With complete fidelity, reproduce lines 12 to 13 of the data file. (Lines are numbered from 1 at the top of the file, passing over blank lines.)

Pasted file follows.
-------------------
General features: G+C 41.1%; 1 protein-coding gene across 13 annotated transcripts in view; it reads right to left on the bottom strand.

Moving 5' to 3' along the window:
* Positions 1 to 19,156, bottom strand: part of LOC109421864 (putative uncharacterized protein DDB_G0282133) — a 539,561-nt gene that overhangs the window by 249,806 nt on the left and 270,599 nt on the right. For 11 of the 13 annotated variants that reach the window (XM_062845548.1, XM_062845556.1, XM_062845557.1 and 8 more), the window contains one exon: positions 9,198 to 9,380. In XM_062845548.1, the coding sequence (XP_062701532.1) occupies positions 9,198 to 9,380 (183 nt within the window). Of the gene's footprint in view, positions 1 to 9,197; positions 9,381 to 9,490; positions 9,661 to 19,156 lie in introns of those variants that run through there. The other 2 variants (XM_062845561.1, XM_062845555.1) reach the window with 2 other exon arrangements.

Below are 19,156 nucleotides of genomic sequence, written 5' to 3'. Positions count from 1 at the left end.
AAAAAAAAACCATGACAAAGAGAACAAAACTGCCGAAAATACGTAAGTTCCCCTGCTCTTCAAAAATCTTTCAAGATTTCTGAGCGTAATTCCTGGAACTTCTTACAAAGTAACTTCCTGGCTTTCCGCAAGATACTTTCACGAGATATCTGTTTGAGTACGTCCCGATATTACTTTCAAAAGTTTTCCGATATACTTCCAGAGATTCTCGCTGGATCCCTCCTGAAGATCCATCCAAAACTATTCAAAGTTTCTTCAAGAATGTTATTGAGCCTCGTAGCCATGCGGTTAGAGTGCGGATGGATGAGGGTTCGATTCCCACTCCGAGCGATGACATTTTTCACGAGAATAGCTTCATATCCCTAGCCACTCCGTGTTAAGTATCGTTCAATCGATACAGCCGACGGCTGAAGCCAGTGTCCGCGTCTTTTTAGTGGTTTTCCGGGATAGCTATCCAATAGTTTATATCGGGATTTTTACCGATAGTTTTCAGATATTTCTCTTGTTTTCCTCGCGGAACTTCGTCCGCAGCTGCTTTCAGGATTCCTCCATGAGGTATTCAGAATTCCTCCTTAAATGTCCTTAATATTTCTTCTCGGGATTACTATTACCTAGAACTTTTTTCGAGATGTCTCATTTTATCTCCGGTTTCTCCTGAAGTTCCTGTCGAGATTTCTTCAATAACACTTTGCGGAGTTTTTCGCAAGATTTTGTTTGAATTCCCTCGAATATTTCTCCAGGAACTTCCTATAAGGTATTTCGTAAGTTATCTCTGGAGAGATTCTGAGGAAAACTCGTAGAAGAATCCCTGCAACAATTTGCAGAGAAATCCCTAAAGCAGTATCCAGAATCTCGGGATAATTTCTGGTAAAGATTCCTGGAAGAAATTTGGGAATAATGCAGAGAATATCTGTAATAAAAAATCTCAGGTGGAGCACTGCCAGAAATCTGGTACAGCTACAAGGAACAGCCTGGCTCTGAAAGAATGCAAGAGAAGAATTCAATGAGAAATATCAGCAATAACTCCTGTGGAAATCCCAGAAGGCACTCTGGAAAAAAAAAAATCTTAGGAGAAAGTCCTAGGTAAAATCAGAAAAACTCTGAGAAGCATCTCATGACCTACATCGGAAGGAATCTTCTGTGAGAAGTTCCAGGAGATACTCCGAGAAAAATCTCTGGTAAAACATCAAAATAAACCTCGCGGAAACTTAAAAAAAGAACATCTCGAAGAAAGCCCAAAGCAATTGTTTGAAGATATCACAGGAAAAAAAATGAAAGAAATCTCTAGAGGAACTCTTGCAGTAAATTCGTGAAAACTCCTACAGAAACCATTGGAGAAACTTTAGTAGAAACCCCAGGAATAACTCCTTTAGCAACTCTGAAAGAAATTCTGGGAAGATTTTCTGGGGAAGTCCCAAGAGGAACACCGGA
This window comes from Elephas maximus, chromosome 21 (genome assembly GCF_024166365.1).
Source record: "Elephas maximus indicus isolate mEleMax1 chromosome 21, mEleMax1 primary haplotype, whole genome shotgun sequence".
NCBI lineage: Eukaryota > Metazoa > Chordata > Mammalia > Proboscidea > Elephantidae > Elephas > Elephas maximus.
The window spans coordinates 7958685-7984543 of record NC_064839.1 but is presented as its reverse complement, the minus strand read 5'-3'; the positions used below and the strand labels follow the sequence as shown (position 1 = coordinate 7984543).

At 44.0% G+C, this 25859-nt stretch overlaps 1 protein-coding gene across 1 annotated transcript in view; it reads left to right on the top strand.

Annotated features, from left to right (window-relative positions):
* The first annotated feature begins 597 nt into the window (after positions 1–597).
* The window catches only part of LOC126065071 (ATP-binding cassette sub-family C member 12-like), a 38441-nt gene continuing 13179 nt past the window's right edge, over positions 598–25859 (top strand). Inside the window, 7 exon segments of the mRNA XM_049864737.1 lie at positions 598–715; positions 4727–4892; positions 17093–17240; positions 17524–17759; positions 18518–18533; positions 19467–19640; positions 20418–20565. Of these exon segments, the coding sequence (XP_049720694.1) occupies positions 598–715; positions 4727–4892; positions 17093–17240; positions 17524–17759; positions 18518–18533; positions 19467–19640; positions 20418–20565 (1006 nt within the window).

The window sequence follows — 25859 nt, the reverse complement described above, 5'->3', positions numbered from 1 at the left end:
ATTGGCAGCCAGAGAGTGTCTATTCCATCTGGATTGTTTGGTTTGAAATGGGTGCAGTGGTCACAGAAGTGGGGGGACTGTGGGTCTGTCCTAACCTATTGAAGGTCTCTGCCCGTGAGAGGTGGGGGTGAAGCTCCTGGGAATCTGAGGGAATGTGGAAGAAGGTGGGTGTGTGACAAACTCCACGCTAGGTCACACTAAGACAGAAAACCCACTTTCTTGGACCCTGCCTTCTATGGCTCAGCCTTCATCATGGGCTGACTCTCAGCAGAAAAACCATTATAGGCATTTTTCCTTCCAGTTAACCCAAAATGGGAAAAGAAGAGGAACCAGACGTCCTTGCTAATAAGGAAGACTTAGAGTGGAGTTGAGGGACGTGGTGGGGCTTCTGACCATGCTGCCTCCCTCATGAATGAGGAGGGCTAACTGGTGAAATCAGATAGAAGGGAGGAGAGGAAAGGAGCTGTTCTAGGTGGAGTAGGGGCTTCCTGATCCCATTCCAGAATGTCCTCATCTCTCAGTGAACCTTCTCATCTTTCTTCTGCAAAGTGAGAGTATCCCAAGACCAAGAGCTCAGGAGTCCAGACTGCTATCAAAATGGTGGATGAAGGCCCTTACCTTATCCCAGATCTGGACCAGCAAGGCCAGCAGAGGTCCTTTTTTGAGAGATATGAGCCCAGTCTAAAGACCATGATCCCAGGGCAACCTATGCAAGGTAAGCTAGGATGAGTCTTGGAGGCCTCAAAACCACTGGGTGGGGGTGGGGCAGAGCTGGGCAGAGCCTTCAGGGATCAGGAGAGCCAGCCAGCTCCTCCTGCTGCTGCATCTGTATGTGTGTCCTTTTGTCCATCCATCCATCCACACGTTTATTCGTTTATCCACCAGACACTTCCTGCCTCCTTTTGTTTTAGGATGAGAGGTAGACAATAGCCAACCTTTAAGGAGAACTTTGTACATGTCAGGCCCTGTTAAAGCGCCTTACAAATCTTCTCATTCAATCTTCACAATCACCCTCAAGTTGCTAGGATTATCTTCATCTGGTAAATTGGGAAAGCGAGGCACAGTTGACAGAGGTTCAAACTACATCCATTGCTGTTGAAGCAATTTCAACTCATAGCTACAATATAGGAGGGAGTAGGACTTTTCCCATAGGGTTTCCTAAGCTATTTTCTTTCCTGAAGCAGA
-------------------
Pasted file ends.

* The first annotated feature begins 597 nt into the window (after positions 1–597).
* The window catches only part of LOC126065071 (ATP-binding cassette sub-family C member 12-like), a 38441-nt gene continuing 13179 nt past the window's right edge, over positions 598–25859 (top strand). Inside the window, 7 exon segments of the mRNA XM_049864737.1 lie at positions 598–715; positions 4727–4892; positions 17093–17240; positions 17524–17759; positions 18518–18533; positions 19467–19640; positions 20418–20565. Of these exon segments, the coding sequence (XP_049720694.1) occupies positions 598–715; positions 4727–4892; positions 17093–17240; positions 17524–17759; positions 18518–18533; positions 19467–19640; positions 20418–20565 (1006 nt within the window).